Of the 20 finalist cities, Indianapolis has the least traffic congestion and the lowest average home prices, according to the Chamber of Commerce. That’s not to say there aren’t high-end options: A 21,000-square-foot, six-bedroom 1930s-era mansion, currently home to the Indiana University chancellor, is on the market for just under $7 million. (It might be perfect for the Amazon chief executive, Jeff Bezos.)
For all its virtues, Indianapolis faces a number of hurdles. While Mr. Stutz told me that Salesforce had found an abundance of homegrown tech talent there, Amazon knows it will need to import many of the high-level software engineers and employees who will form the core of the work force at its second headquarters. That may be a challenge.
Unlike Amazon’s home state of Washington, Indiana reliably votes Republican in presidential elections, though it went for Barack Obama over John McCain in 2008. Donald J. Trump carried the state overwhelmingly in 2016, and Mike Pence, an Indiana native and self-described religious conservative, served as Indiana’s governor before becoming Mr. Trump’s vice president.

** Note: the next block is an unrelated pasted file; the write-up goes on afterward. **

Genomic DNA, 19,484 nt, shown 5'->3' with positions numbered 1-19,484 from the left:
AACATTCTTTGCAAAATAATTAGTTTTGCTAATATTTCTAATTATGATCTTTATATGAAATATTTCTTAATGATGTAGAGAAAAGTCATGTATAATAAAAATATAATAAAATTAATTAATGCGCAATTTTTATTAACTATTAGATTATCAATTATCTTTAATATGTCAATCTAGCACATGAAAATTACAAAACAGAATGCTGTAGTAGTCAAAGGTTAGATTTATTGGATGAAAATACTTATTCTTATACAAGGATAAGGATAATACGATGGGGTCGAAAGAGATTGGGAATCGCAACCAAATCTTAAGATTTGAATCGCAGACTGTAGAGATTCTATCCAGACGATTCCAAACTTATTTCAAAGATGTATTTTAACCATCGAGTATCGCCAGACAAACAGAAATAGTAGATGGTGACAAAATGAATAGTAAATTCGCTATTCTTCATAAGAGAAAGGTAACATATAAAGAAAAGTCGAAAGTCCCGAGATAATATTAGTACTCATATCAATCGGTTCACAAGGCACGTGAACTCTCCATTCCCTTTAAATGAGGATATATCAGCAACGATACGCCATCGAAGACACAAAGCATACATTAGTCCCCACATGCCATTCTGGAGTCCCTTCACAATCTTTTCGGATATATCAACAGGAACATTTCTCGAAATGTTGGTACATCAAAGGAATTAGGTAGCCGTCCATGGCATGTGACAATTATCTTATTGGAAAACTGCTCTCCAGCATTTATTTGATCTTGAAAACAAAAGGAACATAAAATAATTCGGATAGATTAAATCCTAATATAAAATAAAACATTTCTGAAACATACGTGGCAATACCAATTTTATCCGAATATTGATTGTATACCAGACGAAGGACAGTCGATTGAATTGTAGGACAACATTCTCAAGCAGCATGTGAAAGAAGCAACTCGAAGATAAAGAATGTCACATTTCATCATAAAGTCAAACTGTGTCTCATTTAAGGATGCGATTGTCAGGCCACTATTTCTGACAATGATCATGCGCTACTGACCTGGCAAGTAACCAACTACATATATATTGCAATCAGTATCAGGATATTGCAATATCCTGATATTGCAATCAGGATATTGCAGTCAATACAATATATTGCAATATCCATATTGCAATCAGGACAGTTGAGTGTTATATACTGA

A strong streak of social conservatism runs through the state (though not so much in Indianapolis), and this week the state legislature was roiled by a new round in the culture wars as legislators debated whether to pass a hate-crimes bill to protect victims of bias based on race, religion, sex, disability, gender identity or sexual orientation. Indiana is one of only five states without such legislation.
Partly as a result of pressure from Salesforce, other companies and the N.C.A.A., Mr. Pence, when he was governor, amended a so-called Religious Freedom Restoration Act in 2015 that had allowed business owners to discriminate against gays and lesbians on the grounds of religious principle.
Mr. Huber said the Chamber of Commerce had been a longtime supporter of lesbian, gay, bisexual and transgender rights, and was a strong supporter of comprehensive anti-hate-crime legislation. The city has had a comprehensive human rights ordinance in place since 2005, he said.
Indianapolis may never emerge as the popular favorite to win, but I wouldn’t count it out.
Maureen Krauss, the chamber’s chief economic development officer, who worked on Indianapolis’s proposal, said a team of about 300 people had contributed to the first-round effort, and they worked 43 days straight.
“We finished it two days early,” she said. “Amazon is a creative company and a tech company, and that’s the kind of proposal we tried to deliver.”
She and Mr. Huber got the good news that Indianapolis was a finalist on Thursday last week, but there was no celebration. “We hunkered down and started on Phase 2,” Mr. Huber said.